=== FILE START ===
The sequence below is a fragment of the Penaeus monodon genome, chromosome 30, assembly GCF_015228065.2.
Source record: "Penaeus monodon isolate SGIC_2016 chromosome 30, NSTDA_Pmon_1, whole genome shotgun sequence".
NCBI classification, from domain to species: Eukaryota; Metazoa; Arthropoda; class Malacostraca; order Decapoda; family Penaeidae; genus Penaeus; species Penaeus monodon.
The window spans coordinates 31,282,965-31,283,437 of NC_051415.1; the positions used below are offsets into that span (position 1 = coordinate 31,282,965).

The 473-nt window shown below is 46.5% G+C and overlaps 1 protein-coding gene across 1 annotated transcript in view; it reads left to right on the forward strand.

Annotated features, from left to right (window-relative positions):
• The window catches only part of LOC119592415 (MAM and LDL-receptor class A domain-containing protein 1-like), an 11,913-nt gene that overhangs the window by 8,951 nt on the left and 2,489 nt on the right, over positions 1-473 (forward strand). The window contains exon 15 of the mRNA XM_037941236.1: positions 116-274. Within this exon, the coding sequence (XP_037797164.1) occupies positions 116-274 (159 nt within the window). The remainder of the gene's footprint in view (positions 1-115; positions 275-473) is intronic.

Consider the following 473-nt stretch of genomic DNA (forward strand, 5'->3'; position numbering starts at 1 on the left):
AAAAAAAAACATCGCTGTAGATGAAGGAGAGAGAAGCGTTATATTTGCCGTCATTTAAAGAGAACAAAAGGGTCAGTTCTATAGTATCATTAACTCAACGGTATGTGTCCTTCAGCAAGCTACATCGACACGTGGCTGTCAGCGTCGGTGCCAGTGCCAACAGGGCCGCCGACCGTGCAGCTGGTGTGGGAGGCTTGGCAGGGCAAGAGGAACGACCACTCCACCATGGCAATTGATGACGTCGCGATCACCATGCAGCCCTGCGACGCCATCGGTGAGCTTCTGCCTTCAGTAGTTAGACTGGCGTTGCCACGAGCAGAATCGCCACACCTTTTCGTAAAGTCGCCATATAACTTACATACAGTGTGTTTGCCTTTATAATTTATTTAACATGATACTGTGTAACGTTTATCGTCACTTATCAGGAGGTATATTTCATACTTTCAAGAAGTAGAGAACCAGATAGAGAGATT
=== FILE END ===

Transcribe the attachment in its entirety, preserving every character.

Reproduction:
The sequence below is a fragment of the Penaeus monodon genome, chromosome 30, assembly GCF_015228065.2.
Source record: "Penaeus monodon isolate SGIC_2016 chromosome 30, NSTDA_Pmon_1, whole genome shotgun sequence".
NCBI classification, from domain to species: Eukaryota; Metazoa; Arthropoda; class Malacostraca; order Decapoda; family Penaeidae; genus Penaeus; species Penaeus monodon.
The window spans coordinates 31,282,965-31,283,437 of NC_051415.1; the positions used below are offsets into that span (position 1 = coordinate 31,282,965).

The 473-nt window shown below is 46.5% G+C and overlaps 1 protein-coding gene across 1 annotated transcript in view; it reads left to right on the forward strand.

Annotated features, from left to right (window-relative positions):
• The window catches only part of LOC119592415 (MAM and LDL-receptor class A domain-containing protein 1-like), an 11,913-nt gene that overhangs the window by 8,951 nt on the left and 2,489 nt on the right, over positions 1-473 (forward strand). The window contains exon 15 of the mRNA XM_037941236.1: positions 116-274. Within this exon, the coding sequence (XP_037797164.1) occupies positions 116-274 (159 nt within the window). The remainder of the gene's footprint in view (positions 1-115; positions 275-473) is intronic.

Consider the following 473-nt stretch of genomic DNA (forward strand, 5'->3'; position numbering starts at 1 on the left):
AAAAAAAAACATCGCTGTAGATGAAGGAGAGAGAAGCGTTATATTTGCCGTCATTTAAAGAGAACAAAAGGGTCAGTTCTATAGTATCATTAACTCAACGGTATGTGTCCTTCAGCAAGCTACATCGACACGTGGCTGTCAGCGTCGGTGCCAGTGCCAACAGGGCCGCCGACCGTGCAGCTGGTGTGGGAGGCTTGGCAGGGCAAGAGGAACGACCACTCCACCATGGCAATTGATGACGTCGCGATCACCATGCAGCCCTGCGACGCCATCGGTGAGCTTCTGCCTTCAGTAGTTAGACTGGCGTTGCCACGAGCAGAATCGCCACACCTTTTCGTAAAGTCGCCATATAACTTACATACAGTGTGTTTGCCTTTATAATTTATTTAACATGATACTGTGTAACGTTTATCGTCACTTATCAGGAGGTATATTTCATACTTTCAAGAAGTAGAGAACCAGATAGAGAGATT